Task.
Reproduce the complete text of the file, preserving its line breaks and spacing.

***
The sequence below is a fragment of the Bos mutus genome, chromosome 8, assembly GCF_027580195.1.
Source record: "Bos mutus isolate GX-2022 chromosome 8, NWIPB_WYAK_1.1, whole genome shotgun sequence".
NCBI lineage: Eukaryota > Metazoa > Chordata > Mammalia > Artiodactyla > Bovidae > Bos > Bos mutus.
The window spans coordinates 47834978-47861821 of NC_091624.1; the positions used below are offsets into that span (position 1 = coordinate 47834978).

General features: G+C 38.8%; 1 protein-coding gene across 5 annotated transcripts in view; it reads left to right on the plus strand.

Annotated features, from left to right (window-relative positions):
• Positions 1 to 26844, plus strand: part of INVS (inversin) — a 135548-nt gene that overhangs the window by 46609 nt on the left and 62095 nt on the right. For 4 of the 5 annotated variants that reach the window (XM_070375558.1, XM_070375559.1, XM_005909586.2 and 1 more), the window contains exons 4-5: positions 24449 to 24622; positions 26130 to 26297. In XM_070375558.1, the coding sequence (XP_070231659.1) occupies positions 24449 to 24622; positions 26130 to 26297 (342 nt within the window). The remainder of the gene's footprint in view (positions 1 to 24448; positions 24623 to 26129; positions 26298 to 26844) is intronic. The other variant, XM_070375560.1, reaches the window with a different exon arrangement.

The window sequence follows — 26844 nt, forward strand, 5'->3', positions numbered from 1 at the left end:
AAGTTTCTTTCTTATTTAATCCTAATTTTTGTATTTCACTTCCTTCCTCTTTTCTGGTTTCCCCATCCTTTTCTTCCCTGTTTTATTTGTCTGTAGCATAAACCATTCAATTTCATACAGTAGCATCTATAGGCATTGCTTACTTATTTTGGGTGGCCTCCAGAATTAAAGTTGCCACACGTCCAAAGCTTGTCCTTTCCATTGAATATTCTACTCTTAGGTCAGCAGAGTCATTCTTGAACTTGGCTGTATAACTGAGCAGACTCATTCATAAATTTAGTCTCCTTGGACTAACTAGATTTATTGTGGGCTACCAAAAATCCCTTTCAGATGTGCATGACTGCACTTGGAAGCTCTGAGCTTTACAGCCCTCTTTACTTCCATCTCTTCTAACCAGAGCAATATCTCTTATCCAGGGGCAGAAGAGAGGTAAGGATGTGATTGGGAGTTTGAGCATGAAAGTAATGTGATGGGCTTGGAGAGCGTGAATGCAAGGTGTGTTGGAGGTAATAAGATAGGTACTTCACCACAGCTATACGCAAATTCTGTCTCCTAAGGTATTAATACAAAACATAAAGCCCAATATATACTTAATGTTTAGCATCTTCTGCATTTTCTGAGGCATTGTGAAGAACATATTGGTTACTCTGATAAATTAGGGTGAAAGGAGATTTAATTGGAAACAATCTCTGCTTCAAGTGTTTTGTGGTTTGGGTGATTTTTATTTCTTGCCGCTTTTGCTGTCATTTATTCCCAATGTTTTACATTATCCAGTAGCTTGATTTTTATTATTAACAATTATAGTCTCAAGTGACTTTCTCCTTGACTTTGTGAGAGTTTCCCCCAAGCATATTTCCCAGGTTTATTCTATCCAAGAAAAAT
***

The sequence below is a fragment of the Bos mutus genome, chromosome 8, assembly GCF_027580195.1.
Source record: "Bos mutus isolate GX-2022 chromosome 8, NWIPB_WYAK_1.1, whole genome shotgun sequence".
NCBI lineage: Eukaryota > Metazoa > Chordata > Mammalia > Artiodactyla > Bovidae > Bos > Bos mutus.
The window spans coordinates 47834978-47861821 of NC_091624.1; the positions used below are offsets into that span (position 1 = coordinate 47834978).

General features: G+C 38.8%; 1 protein-coding gene across 5 annotated transcripts in view; it reads left to right on the plus strand.

Annotated features, from left to right (window-relative positions):
• Positions 1 to 26844, plus strand: part of INVS (inversin) — a 135548-nt gene that overhangs the window by 46609 nt on the left and 62095 nt on the right. For 4 of the 5 annotated variants that reach the window (XM_070375558.1, XM_070375559.1, XM_005909586.2 and 1 more), the window contains exons 4-5: positions 24449 to 24622; positions 26130 to 26297. In XM_070375558.1, the coding sequence (XP_070231659.1) occupies positions 24449 to 24622; positions 26130 to 26297 (342 nt within the window). The remainder of the gene's footprint in view (positions 1 to 24448; positions 24623 to 26129; positions 26298 to 26844) is intronic. The other variant, XM_070375560.1, reaches the window with a different exon arrangement.

The window sequence follows — 26844 nt, forward strand, 5'->3', positions numbered from 1 at the left end:
AAGTTTCTTTCTTATTTAATCCTAATTTTTGTATTTCACTTCCTTCCTCTTTTCTGGTTTCCCCATCCTTTTCTTCCCTGTTTTATTTGTCTGTAGCATAAACCATTCAATTTCATACAGTAGCATCTATAGGCATTGCTTACTTATTTTGGGTGGCCTCCAGAATTAAAGTTGCCACACGTCCAAAGCTTGTCCTTTCCATTGAATATTCTACTCTTAGGTCAGCAGAGTCATTCTTGAACTTGGCTGTATAACTGAGCAGACTCATTCATAAATTTAGTCTCCTTGGACTAACTAGATTTATTGTGGGCTACCAAAAATCCCTTTCAGATGTGCATGACTGCACTTGGAAGCTCTGAGCTTTACAGCCCTCTTTACTTCCATCTCTTCTAACCAGAGCAATATCTCTTATCCAGGGGCAGAAGAGAGGTAAGGATGTGATTGGGAGTTTGAGCATGAAAGTAATGTGATGGGCTTGGAGAGCGTGAATGCAAGGTGTGTTGGAGGTAATAAGATAGGTACTTCACCACAGCTATACGCAAATTCTGTCTCCTAAGGTATTAATACAAAACATAAAGCCCAATATATACTTAATGTTTAGCATCTTCTGCATTTTCTGAGGCATTGTGAAGAACATATTGGTTACTCTGATAAATTAGGGTGAAAGGAGATTTAATTGGAAACAATCTCTGCTTCAAGTGTTTTGTGGTTTGGGTGATTTTTATTTCTTGCCGCTTTTGCTGTCATTTATTCCCAATGTTTTACATTATCCAGTAGCTTGATTTTTATTATTAACAATTATAGTCTCAAGTGACTTTCTCCTTGACTTTGTGAGAGTTTCCCCCAAGCATATTTCCCAGGTTTATTCTATCCAAGAAAAAT